The stories not only provoked the Allies into pressing the fight even in the face of mounting losses and increasing discouragement, but also deeply affected neutral nations, especially the United States, where public opinion steadily turned against Germany.

 

Action in Lorraine and Ardennes

On August 8, General Paul Pau (1848–1932) led the French Army of Alsace to Mulhouse, in German territory, close to the Swiss border. This was followed farther north, during August 14–22, by a full-scale offensive led by General Auguste Dubail (1851–1934) (First Army) and General Noël de Castelnau (1851–1944) (Second Army) against the German Sixth Army led by Crown Prince Rupprecht (1869–1955) of Bavaria and the Seventh Army commanded by General Josias von Heeringen (1850–1926). Both forces withdrew under attack before converging and returning with a strong counterattack, which forced the French into retreat west of Nancy.

Through the heroic efforts of General Ferdinand Foch (1851–1929), in command of the French XXth Corps, Nancy held, but the French First and Second Armies suffered devastating losses.

Just north of the First and Second armies, the Third Army, under General Pierre Ruffey (1851–1932) and, behind him, in reserve, the Fourth Army, commanded by General Fernand de Langle de Cary (1849–1931), held the Ardennes. These forces collided head on with the German Fourth and Fifth armies, under Duke Albrecht of Württemberg (1865–1939) and Crown Prince Wilhelm (1882–1951), respectively. Badly outnumbered, the French resisted vigorously during August 20–25, suffering stunning losses before finally withdrawing to the Meuse River and into the great fortress of Verdun.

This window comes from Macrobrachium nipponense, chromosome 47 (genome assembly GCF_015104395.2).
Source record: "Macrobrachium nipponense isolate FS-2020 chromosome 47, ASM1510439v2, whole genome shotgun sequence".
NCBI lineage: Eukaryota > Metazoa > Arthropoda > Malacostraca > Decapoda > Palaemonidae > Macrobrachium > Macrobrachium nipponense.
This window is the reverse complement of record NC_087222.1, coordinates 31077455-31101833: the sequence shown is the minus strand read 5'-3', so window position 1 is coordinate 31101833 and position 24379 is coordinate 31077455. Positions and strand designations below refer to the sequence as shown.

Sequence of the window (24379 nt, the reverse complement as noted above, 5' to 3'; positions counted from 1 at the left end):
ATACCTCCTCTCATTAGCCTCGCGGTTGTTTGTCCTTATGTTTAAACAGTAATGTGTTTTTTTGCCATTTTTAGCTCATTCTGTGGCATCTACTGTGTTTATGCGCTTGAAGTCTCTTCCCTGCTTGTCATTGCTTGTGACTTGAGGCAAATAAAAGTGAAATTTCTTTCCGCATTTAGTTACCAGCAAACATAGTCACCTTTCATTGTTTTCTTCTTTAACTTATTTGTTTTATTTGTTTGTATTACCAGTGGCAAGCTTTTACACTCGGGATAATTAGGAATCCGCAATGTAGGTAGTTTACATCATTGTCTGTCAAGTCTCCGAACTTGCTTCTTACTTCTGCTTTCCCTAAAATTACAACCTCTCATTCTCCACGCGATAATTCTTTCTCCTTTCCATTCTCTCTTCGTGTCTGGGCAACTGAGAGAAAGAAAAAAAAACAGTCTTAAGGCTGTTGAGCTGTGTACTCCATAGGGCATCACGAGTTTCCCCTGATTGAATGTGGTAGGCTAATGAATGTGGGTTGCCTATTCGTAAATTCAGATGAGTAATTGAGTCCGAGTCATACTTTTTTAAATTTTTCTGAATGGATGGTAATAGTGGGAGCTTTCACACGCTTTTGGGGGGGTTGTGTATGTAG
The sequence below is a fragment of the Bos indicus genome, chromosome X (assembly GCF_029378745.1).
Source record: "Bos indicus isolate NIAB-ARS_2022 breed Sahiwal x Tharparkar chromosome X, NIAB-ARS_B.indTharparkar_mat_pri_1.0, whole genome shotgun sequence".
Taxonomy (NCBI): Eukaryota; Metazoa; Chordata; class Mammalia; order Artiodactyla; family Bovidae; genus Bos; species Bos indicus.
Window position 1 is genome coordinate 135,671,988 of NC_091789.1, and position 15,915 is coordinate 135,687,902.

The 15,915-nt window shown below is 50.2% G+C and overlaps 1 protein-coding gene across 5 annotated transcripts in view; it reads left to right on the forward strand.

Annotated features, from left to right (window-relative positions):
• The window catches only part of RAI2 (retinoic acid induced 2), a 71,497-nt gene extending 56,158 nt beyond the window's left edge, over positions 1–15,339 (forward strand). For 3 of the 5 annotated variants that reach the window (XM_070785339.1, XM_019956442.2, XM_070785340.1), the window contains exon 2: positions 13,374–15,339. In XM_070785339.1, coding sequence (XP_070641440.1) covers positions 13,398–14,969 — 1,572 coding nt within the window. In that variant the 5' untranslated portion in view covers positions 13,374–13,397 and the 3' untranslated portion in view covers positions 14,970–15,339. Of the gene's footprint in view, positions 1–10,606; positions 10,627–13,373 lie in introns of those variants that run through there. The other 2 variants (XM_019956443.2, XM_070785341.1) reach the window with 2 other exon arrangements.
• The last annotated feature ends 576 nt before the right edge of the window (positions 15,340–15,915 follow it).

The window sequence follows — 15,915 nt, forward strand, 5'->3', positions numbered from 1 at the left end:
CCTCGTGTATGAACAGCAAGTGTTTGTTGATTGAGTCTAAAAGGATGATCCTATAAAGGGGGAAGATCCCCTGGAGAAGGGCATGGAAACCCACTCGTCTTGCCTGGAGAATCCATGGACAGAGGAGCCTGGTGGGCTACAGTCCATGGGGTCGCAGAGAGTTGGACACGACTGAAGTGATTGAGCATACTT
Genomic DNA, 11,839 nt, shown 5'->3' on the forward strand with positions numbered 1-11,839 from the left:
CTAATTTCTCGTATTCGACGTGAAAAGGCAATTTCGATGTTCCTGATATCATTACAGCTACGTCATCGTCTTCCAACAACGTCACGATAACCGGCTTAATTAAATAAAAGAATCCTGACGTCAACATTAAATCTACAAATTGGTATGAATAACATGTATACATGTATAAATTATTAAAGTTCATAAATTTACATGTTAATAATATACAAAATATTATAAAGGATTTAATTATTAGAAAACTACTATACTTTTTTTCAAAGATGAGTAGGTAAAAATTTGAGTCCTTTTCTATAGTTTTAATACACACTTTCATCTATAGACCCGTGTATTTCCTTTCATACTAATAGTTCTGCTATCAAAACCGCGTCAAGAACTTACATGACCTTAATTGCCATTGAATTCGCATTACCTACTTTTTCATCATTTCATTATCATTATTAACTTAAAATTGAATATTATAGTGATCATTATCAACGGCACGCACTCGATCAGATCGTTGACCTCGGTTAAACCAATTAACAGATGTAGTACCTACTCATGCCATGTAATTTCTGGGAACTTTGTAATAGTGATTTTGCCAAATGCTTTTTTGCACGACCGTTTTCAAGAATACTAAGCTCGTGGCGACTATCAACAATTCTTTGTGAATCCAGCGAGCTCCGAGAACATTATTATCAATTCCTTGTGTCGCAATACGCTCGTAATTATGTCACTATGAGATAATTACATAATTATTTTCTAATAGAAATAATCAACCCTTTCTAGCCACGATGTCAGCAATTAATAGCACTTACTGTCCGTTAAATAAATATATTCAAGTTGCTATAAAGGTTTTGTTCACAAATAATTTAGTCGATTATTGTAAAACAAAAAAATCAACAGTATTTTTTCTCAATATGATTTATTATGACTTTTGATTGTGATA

Battles on the Sambre and at Mons

Joffre had largely ignored warnings of the great German advance through Belgium, but General Charles L. M. Lanrezac (1852–1925), commanding the French Fifth Army on the French left flank (extreme north), was so insistent in his demand for reinforcements that Joffre directed British and Belgian forces at Namur, Belgium, to join with Lanrezac in battle to the north. On August 9, Lanrezac sent a reconnaissance force into Belgium and quickly concluded that he would be trapped in the Ardennes if he proceeded with the attack Joffre demanded there.